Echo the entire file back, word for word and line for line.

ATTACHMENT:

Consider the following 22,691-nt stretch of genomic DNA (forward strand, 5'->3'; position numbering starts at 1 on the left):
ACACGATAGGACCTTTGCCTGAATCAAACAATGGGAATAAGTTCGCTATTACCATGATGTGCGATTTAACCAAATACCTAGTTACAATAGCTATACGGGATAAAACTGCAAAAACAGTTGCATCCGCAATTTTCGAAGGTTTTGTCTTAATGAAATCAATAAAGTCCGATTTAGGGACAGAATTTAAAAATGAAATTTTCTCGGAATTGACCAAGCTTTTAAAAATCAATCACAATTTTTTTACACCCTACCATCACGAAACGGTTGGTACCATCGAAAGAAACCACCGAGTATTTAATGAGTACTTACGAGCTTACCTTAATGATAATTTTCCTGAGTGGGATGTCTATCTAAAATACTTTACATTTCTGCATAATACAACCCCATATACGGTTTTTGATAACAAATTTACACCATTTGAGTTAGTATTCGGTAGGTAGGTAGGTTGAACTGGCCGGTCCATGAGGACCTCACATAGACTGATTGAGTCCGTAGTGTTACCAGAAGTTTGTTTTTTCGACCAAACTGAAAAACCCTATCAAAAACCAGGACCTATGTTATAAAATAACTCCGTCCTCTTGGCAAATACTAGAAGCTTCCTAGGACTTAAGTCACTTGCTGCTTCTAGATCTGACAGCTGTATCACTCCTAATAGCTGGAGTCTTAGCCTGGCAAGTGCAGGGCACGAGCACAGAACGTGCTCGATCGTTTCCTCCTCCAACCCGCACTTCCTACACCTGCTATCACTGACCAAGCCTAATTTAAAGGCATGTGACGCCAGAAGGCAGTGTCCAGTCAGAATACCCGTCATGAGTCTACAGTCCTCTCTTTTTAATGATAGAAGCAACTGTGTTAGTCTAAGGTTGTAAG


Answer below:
Consider the following 22,691-nt stretch of genomic DNA (forward strand, 5'->3'; position numbering starts at 1 on the left):
ACACGATAGGACCTTTGCCTGAATCAAACAATGGGAATAAGTTCGCTATTACCATGATGTGCGATTTAACCAAATACCTAGTTACAATAGCTATACGGGATAAAACTGCAAAAACAGTTGCATCCGCAATTTTCGAAGGTTTTGTCTTAATGAAATCAATAAAGTCCGATTTAGGGACAGAATTTAAAAATGAAATTTTCTCGGAATTGACCAAGCTTTTAAAAATCAATCACAATTTTTTTACACCCTACCATCACGAAACGGTTGGTACCATCGAAAGAAACCACCGAGTATTTAATGAGTACTTACGAGCTTACCTTAATGATAATTTTCCTGAGTGGGATGTCTATCTAAAATACTTTACATTTCTGCATAATACAACCCCATATACGGTTTTTGATAACAAATTTACACCATTTGAGTTAGTATTCGGTAGGTAGGTAGGTTGAACTGGCCGGTCCATGAGGACCTCACATAGACTGATTGAGTCCGTAGTGTTACCAGAAGTTTGTTTTTTCGACCAAACTGAAAAACCCTATCAAAAACCAGGACCTATGTTATAAAATAACTCCGTCCTCTTGGCAAATACTAGAAGCTTCCTAGGACTTAAGTCACTTGCTGCTTCTAGATCTGACAGCTGTATCACTCCTAATAGCTGGAGTCTTAGCCTGGCAAGTGCAGGGCACGAGCACAGAACGTGCTCGATCGTTTCCTCCTCCAACCCGCACTTCCTACACCTGCTATCACTGACCAAGCCTAATTTAAAGGCATGTGACGCCAGAAGGCAGTGTCCAGTCAGAATACCCGTCATGAGTCTACAGTCCTCTCTTTTTAATGATAGAAGCAACTGTGTTAGTCTAAGGTTGTAAG